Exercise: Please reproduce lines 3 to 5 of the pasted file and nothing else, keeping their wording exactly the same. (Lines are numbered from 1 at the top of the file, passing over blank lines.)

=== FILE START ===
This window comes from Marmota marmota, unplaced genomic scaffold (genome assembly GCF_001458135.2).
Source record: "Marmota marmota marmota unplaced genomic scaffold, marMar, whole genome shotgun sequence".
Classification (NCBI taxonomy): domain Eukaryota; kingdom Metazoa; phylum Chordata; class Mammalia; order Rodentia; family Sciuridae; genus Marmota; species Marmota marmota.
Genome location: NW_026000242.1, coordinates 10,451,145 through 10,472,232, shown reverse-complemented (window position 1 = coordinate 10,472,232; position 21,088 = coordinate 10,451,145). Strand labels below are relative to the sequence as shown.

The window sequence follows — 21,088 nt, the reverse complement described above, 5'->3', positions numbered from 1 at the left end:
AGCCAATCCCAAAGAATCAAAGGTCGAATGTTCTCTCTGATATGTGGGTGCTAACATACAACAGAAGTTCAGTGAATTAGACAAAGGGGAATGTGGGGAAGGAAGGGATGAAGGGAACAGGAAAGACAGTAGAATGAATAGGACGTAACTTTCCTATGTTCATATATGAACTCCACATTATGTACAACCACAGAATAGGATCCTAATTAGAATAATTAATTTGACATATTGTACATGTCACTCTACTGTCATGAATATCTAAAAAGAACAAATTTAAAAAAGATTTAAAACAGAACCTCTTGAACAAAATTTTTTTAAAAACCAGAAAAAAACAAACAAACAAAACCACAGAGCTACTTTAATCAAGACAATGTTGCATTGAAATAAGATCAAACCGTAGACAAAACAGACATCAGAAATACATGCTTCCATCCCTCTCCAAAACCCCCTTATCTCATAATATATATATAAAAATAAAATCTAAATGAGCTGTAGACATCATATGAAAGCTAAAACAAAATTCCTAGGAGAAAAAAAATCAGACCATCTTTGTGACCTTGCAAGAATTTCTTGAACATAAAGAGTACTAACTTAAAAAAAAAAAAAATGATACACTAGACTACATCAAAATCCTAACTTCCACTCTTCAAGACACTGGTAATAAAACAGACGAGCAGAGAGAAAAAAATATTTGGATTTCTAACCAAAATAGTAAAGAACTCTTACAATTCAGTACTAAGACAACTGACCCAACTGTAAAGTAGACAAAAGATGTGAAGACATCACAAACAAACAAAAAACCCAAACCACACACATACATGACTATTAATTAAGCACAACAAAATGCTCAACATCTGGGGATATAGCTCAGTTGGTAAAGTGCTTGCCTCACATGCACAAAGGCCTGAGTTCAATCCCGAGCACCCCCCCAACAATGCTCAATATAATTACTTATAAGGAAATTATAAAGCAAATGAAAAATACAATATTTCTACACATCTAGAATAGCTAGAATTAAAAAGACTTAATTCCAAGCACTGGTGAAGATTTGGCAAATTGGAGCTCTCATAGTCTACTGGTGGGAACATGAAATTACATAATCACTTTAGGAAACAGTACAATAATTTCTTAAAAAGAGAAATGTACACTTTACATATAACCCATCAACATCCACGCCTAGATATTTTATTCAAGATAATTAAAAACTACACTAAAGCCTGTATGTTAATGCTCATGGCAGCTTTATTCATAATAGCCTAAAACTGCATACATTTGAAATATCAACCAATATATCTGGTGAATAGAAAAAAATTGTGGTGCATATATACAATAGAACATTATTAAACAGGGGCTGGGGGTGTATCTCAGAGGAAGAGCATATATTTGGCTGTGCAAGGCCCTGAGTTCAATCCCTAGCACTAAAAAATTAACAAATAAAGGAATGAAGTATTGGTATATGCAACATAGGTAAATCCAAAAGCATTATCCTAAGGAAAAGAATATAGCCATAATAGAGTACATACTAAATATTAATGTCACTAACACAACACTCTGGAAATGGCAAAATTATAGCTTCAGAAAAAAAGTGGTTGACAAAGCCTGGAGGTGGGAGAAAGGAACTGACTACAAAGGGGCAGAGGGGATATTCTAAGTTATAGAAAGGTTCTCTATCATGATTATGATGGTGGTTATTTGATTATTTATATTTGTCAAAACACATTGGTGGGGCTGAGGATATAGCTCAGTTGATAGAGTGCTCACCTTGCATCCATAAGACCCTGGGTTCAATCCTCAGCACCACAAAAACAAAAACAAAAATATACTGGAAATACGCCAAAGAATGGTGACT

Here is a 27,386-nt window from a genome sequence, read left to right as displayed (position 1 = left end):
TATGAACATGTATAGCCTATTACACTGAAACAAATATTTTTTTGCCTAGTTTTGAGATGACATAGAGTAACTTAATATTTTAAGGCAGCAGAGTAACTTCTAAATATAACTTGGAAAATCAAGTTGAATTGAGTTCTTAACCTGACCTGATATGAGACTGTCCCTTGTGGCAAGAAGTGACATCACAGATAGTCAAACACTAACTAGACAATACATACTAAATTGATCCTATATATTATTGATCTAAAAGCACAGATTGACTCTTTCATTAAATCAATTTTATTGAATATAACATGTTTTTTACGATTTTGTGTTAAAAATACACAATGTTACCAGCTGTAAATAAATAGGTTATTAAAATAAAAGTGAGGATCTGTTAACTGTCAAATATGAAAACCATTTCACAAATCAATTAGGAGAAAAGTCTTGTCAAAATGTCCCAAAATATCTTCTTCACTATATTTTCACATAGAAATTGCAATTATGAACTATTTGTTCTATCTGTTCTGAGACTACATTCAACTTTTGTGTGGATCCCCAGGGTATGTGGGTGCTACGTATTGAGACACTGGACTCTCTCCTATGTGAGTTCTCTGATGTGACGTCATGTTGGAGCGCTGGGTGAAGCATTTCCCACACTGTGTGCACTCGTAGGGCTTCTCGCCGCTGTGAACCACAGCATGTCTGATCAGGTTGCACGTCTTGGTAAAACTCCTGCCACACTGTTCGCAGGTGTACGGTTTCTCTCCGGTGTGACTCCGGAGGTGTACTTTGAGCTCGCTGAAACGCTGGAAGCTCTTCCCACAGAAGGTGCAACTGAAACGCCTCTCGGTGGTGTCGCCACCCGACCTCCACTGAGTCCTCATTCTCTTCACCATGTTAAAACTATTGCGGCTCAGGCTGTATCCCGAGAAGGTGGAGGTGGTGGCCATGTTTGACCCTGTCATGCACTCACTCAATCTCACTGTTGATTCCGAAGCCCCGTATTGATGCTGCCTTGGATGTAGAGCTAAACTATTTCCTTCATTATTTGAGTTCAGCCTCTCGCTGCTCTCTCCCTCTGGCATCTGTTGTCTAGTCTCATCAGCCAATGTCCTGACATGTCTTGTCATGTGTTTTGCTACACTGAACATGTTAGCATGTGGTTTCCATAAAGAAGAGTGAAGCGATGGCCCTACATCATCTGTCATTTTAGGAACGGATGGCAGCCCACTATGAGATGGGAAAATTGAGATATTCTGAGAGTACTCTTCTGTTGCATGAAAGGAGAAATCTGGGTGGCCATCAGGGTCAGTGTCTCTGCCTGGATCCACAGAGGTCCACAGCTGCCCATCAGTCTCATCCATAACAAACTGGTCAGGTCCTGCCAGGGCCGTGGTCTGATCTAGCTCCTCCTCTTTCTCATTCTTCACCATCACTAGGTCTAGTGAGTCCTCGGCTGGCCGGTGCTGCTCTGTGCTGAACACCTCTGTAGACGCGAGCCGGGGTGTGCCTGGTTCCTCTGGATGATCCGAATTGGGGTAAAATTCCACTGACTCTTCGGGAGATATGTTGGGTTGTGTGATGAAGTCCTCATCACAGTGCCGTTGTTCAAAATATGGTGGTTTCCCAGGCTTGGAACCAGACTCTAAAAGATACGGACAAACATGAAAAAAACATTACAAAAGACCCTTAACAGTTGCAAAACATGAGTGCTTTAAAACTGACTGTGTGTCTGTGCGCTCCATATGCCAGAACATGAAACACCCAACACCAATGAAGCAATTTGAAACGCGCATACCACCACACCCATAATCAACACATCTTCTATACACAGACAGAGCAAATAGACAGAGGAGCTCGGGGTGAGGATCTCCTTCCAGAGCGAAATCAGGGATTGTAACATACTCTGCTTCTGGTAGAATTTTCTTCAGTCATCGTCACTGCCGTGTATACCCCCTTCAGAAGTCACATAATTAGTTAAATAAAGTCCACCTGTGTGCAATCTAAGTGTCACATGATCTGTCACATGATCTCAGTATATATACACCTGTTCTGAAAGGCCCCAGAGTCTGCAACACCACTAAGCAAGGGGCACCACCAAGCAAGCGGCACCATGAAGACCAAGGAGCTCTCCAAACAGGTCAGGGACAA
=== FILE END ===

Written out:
Classification (NCBI taxonomy): domain Eukaryota; kingdom Metazoa; phylum Chordata; class Mammalia; order Rodentia; family Sciuridae; genus Marmota; species Marmota marmota.
Genome location: NW_026000242.1, coordinates 10,451,145 through 10,472,232, shown reverse-complemented (window position 1 = coordinate 10,472,232; position 21,088 = coordinate 10,451,145). Strand labels below are relative to the sequence as shown.

The window sequence follows — 21,088 nt, the reverse complement described above, 5'->3', positions numbered from 1 at the left end: